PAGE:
The Story of the Abstract Landscape in Art
Mar 7, 2016
Abstraction is art’s Eminem. It came to challenge our perceptions. Consider what abstraction did for landscape painting. For centuries landscapes ranked pitifully low (just above animal paintings) in the French Académie’s official hierarchy of artistic genres. But abstract landscape art defied that outdated, Bourgeois outlook. Abstraction completely transformed the conceptual definition of what landscapes can be, and the ways they might be explored in contemporary art.
The Roots of Abstract Landscape Art
The Greeks were painting nature-scapes 1500 years ago. Chinese artists were, too, though their works aren’t traditionally called landscapes because of the commonplace presence of tiny human figures. But it wasn’t until the 16th Century when nature became an acceptable subject matter for European painters. That’s when Dutch artists began making what they called “landschap” paintings, images entirely composed of land-based nature scenes. But it was still another 200 years after that when the French Académie accepted landscape painting as a valid genre. And although they minimized its potential at first, once the institutional European powers accepted landscape painting as legit, it changed everything.
Debra Ramsay - One Year, Yellow Trail, Landscape As Time, 2014. Acrylic on polyester film. 66 x 200 cm
What Landscape Art Gave Abstraction
In the Mid-1800s, landscape artists began utilizing a style of painting called “plein-air,” or open-air painting. Plein-air brought painters away from their studios to paint outside. This instantly made landscape painting the most sensual way a painter could work. Compare the alternatives of historic or religious paintings, portraits, slices-of-life, still lives or animal scenes. Plein-air painting offered a world of sensual delights, such as the flickering of light off water, the changing colors of the sky, the miraculous multitude of colors lines and forms in nature.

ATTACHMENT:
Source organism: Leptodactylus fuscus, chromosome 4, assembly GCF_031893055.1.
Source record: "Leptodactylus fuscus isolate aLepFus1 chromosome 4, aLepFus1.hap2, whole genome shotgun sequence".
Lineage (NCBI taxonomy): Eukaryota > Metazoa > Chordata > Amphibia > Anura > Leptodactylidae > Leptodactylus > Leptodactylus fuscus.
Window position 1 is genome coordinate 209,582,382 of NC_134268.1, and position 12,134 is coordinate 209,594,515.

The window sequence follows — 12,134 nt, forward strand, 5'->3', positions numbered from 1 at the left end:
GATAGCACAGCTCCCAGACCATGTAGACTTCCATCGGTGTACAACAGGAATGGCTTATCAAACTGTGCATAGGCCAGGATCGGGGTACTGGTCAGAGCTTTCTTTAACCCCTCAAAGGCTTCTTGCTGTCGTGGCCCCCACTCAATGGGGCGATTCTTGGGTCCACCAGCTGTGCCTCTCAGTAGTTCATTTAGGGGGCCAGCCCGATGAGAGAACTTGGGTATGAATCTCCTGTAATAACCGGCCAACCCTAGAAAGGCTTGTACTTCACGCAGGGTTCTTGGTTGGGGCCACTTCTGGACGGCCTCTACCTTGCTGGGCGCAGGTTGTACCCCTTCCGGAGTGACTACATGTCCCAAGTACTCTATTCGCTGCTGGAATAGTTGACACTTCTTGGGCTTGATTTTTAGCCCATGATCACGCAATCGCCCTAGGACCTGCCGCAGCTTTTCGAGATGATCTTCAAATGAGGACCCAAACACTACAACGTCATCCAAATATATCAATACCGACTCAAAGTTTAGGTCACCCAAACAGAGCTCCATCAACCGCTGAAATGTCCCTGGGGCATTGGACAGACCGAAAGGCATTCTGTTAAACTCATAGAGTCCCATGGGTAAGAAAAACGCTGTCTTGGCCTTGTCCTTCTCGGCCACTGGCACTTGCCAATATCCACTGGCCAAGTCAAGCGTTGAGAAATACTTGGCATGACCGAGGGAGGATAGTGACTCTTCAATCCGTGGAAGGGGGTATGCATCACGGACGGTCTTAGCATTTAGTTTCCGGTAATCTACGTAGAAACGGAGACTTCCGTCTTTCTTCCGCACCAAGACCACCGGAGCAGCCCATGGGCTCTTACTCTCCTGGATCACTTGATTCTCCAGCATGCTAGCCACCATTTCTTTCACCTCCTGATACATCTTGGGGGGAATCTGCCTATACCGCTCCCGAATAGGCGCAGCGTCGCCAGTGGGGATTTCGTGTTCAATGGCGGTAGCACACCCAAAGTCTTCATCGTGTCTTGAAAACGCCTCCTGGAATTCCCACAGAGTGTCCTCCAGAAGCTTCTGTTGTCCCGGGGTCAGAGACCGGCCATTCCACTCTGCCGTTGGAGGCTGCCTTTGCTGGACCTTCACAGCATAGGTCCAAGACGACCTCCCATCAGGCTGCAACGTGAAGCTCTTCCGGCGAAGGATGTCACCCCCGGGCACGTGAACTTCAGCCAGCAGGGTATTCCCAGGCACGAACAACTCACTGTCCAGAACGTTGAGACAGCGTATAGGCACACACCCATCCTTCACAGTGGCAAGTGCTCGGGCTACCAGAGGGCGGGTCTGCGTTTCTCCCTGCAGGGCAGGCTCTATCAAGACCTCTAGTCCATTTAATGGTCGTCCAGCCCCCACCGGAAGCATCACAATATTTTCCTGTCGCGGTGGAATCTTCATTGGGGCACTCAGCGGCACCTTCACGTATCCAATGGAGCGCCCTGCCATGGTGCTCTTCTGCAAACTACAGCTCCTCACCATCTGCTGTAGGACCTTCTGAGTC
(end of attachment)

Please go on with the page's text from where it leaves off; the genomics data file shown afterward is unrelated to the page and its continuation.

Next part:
Plein-air painting contributed directly to Impressionism’s focus on capturing the qualities of light, and to Post-Impressionism’s experimentations with color and movement. Consider Vincent van Gogh’s “The Starry Night,” a Post-Impressionist landscape masterpiece from 1889. In it, van Gogh attempts to convey emotion rather than reality, a demonstration of landscape painting as a perfect vehicle for the general artistic quest to convey the “sense” of a subject rather than its precise image.
Vincent van Gogh - The Starry Night, 1889. Oil on canvas, 29 x 36 1/4" (73.7 x 92.1 cm). MoMA Collection. Acquired through the Lillie P. Bliss Bequest (by exchange). Conservation was made possible by the Bank of America Art Conservation Project. © MoMA
What Abstraction Gave Landscape Art
Early abstract artists raised the stature of landscape painting by utilizing it as a genre of choice to convey their rapidly evolving methods. Georges Braque prolifically painted Fauvist landscapes, celebrating vivid, arbitrary color choices that boldly rejected the realistic palette of the depicted scene. Later, Braque, Pablo Picasso, and Albert Gleizes, the leading voices of Cubism, routinely utilized landscapes as ideal subjects through which to explore their groundbreaking ideas.